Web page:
Wednesday, 27 April 2011

The Great Disconnect

It's the title of the blog. It's kind of important. It's time we talked about it.

To shamelessly borrow and slightly modify an example from Gary Francione, imagine you discover there is someone on your street who enjoys beating puppies with crowbars and then slicing their necks open to watch them bleed to death. Sick, right? Maybe he buys them from breeders, adopts them from shelters or steals them from around the neighbourhood. Maybe he tempts desperate strays to his door with the promise of meaty treats. Whatever methods he uses, he gets hold of these innocent creatures and then beats and bleeds them for fun. It's the kind of thing you see in messed up horror movies or when news readers recount the past exploits of serial killers. It's the kind of thing that makes you want to find the nearest dog and hug them, just to reassure them and yourself that it's going to be OK.

Imagine you, driven by the desire for justice for these poor beings, tell the police and the guy is arrested. His story is all over the news, the internet forums are buzzing as animal lovers rush to condemn this deeply disturbed man, veterinarians tell magazine interviewers of the excruciating suffering these animals must have endured. How could anyone do something like this, let alone for fun.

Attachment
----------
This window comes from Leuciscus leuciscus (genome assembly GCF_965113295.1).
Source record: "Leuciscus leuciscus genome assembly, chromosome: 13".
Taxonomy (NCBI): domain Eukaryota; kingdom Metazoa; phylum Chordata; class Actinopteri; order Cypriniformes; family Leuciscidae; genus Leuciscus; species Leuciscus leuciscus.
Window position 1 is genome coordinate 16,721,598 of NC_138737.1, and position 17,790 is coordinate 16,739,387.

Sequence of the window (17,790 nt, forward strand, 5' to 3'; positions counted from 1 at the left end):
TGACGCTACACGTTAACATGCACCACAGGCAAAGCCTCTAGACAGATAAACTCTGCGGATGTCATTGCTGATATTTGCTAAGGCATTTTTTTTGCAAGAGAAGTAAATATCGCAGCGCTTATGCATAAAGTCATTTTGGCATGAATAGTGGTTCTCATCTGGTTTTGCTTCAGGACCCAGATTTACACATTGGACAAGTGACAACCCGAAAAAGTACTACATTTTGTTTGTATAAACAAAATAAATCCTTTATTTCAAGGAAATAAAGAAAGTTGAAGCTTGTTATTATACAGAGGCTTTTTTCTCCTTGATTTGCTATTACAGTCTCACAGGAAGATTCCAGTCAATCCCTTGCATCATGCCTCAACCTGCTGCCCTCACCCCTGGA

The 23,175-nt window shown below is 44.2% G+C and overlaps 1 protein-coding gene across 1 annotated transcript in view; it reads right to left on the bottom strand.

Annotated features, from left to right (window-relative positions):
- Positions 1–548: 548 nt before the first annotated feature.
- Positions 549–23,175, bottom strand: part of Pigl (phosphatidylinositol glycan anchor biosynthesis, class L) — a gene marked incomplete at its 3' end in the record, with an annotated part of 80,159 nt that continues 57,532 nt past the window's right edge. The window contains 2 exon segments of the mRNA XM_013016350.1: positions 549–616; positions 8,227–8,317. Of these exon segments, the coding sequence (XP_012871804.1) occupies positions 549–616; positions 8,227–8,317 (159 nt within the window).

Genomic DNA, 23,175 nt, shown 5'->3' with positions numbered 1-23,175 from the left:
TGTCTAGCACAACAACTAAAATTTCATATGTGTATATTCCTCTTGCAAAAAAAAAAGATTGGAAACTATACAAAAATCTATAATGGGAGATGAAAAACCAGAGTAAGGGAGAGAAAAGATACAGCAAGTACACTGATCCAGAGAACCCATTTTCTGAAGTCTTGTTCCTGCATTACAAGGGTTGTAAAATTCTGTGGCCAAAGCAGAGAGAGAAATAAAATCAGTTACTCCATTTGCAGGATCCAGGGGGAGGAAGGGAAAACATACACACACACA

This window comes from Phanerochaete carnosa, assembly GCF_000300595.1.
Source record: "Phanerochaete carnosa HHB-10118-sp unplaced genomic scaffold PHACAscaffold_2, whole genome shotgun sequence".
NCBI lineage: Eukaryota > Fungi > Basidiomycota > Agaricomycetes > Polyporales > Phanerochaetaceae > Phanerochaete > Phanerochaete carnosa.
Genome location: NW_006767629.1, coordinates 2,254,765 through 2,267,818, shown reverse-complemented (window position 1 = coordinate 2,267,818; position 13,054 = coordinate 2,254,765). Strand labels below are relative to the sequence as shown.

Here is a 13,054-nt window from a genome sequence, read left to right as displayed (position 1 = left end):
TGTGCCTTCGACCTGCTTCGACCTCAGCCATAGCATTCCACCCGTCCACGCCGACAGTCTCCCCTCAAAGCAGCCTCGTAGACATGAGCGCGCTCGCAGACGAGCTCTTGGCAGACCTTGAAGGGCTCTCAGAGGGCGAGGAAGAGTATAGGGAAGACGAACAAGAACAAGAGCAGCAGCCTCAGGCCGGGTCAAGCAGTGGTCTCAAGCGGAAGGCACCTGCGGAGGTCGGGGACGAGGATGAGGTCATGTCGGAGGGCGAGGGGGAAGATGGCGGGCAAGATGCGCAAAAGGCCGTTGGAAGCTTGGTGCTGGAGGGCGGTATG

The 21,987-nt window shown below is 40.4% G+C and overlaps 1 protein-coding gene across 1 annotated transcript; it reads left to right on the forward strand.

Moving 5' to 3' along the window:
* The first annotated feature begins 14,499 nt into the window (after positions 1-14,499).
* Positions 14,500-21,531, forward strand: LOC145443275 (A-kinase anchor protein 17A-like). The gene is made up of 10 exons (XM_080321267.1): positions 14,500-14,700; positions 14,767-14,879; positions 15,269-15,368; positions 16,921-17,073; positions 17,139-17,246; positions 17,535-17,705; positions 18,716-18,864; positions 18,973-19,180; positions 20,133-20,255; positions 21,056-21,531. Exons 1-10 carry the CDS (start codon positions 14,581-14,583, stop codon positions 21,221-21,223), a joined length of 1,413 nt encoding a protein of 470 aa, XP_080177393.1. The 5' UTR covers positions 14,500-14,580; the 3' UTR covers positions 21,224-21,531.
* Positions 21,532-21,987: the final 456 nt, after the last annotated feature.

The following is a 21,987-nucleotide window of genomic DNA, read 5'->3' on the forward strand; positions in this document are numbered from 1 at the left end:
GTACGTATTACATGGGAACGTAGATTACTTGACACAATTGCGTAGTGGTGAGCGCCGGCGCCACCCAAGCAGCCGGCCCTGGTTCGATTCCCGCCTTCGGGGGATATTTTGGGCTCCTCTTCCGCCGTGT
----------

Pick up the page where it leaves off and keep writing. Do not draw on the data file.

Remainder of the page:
You tell friends and family about this story, wondering between you how someone could become so broken that he would do this to defenceless animals. One person you tell looks at you quizzically, and gently asks why you’re so upset. Isn’t it obvious why you’re upset!? No, your friend replies. You eat meat, don’t you? You wear leather, don’t you? You consume dairy, don’t you? You don’t need to do these things, you do them because you enjoy it. So why are you so upset?